Today in Plaza de Mayo, small farmers from the Workers of the Land Union (UTT) will distribute over 20 thousand kilograms of fresh produce to advocate for the implementation of emergency and long-term protective laws for small growers. According to UTT, growers are subject to “A system of commercialization with an average difference of more than 400 percent between that which the workers receives for production and that which the average resident pays in the neighborhood market.”
With a 400 percent disparity between consumer cost and growers’ wages, the free vegetables represent the sizable difference commercialization marks up without benefit to the grower.
UTT last protested in September 2016, promoting the proposed Land Access Bill, which proposed the creation of a fund to give small farmers the capital necessary to purchase land.
Today’s protest holds four objectives for UTT: the advancement of the Land Access Bill, the creation of and Emergency Law for Economic Regions, an end to farmer evictions from their land and the immediate implementation, including budget allocation, of the Family Agriculture Act.
The Family Agriculture Act was signed into law in 2014 under the Kirchner administration, and is supposed to establish land as a “social good” which can be stored in a “land bank,” to be distributed to small farmers, especially families and local persons. Familial farming, meaning small farming where the majority of labor comes from the family unit, represents 20 percent of agricultural gross domestic product in Argentina. Familial farming is also the largest employment sector in rural areas, employing 53 percent of the population.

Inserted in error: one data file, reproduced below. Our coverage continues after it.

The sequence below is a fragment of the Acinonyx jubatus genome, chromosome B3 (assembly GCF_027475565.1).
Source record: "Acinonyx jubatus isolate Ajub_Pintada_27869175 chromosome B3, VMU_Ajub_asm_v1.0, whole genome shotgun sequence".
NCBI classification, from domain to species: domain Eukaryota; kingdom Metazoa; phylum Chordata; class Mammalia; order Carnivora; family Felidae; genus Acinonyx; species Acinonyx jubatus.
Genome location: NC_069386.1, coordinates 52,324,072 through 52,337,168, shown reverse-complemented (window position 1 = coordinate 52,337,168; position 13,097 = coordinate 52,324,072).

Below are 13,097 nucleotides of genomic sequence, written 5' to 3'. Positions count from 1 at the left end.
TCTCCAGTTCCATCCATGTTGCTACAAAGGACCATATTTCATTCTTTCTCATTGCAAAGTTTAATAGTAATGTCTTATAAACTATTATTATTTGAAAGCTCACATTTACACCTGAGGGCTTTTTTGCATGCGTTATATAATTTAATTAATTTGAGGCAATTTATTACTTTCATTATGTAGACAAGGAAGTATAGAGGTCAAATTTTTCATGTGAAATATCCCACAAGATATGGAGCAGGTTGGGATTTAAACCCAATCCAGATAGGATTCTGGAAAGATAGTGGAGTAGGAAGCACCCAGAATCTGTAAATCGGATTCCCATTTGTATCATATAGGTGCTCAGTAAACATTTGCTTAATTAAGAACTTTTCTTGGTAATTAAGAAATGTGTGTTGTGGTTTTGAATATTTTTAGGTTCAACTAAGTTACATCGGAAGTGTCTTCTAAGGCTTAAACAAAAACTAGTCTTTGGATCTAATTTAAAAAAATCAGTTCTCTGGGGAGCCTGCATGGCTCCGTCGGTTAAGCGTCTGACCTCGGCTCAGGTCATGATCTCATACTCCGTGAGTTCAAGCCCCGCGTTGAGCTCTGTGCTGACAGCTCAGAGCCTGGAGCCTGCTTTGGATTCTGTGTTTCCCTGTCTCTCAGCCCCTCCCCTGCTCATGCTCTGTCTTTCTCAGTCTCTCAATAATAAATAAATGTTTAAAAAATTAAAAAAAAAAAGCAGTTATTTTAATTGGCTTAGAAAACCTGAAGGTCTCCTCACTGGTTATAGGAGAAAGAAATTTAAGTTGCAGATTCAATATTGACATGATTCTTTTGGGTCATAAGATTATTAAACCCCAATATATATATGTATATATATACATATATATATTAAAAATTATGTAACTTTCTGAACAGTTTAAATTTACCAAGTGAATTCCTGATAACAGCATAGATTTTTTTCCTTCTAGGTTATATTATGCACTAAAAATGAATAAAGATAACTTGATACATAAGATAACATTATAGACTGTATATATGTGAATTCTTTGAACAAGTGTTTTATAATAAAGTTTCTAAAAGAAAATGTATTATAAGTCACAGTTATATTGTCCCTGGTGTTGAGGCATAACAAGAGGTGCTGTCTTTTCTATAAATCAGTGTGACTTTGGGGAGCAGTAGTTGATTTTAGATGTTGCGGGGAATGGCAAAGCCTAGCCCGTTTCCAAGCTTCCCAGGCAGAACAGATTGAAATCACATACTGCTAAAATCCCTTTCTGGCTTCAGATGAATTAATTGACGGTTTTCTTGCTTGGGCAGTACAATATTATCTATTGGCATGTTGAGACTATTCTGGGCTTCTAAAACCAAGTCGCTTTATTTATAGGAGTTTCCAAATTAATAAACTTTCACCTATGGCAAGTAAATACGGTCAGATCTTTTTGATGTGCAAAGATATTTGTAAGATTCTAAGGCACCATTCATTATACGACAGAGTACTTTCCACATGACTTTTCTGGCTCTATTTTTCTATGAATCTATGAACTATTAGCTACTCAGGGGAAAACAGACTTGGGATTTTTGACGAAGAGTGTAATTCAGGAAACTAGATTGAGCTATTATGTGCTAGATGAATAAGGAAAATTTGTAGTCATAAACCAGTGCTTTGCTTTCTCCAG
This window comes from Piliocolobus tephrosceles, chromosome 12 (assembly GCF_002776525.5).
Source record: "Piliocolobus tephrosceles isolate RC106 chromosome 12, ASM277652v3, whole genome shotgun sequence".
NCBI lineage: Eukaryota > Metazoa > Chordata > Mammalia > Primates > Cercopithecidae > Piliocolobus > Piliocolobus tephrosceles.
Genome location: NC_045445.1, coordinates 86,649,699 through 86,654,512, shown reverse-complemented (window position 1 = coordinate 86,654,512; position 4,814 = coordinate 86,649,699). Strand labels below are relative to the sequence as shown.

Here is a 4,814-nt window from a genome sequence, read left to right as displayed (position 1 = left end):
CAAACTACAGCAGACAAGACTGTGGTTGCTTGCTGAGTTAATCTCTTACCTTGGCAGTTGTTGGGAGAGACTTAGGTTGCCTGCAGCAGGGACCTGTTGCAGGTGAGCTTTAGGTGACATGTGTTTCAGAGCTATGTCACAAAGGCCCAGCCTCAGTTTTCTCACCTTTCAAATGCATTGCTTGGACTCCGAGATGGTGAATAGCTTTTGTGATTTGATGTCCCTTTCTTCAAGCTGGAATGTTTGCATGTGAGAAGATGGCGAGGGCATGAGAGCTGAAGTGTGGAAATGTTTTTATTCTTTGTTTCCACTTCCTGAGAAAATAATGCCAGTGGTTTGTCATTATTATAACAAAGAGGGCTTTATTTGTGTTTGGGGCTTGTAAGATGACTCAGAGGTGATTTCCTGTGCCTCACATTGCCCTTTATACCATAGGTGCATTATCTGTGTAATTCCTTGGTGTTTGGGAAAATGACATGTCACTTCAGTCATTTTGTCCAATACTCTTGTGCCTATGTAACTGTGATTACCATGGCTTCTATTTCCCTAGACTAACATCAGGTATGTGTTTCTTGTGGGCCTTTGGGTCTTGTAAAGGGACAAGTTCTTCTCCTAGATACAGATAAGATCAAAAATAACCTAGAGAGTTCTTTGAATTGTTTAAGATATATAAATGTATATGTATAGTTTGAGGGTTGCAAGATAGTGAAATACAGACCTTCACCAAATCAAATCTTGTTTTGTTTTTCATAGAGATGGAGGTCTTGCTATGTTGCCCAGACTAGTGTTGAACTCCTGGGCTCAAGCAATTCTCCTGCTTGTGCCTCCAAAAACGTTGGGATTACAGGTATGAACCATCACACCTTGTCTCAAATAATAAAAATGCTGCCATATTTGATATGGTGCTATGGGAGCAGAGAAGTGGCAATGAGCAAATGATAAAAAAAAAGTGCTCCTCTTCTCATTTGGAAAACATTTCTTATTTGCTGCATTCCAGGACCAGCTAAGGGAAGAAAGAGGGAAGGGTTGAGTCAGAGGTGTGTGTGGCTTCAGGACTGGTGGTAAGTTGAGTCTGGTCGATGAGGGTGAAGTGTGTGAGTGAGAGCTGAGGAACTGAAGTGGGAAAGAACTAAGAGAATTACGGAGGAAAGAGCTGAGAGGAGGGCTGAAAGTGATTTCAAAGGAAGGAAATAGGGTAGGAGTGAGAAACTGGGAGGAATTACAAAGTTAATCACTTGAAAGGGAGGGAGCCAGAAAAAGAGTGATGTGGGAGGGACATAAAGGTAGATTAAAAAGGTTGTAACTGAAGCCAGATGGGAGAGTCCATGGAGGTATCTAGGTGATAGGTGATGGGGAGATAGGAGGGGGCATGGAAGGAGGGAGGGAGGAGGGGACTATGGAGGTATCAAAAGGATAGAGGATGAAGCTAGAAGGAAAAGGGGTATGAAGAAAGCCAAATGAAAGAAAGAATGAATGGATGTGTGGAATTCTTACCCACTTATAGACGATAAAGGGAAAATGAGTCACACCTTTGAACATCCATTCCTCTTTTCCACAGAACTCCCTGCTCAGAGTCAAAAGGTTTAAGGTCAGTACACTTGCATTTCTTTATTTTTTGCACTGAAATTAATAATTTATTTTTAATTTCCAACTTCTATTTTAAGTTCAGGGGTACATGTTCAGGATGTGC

UTT worries without regulation, there will continue to be a growers’ crisis: “The devaluation, the increase in taxes, the inflation, the opening of imports, the fall of the consumer and the grave structural situation of the distinct sectors [are responsible for] the productive crisis.”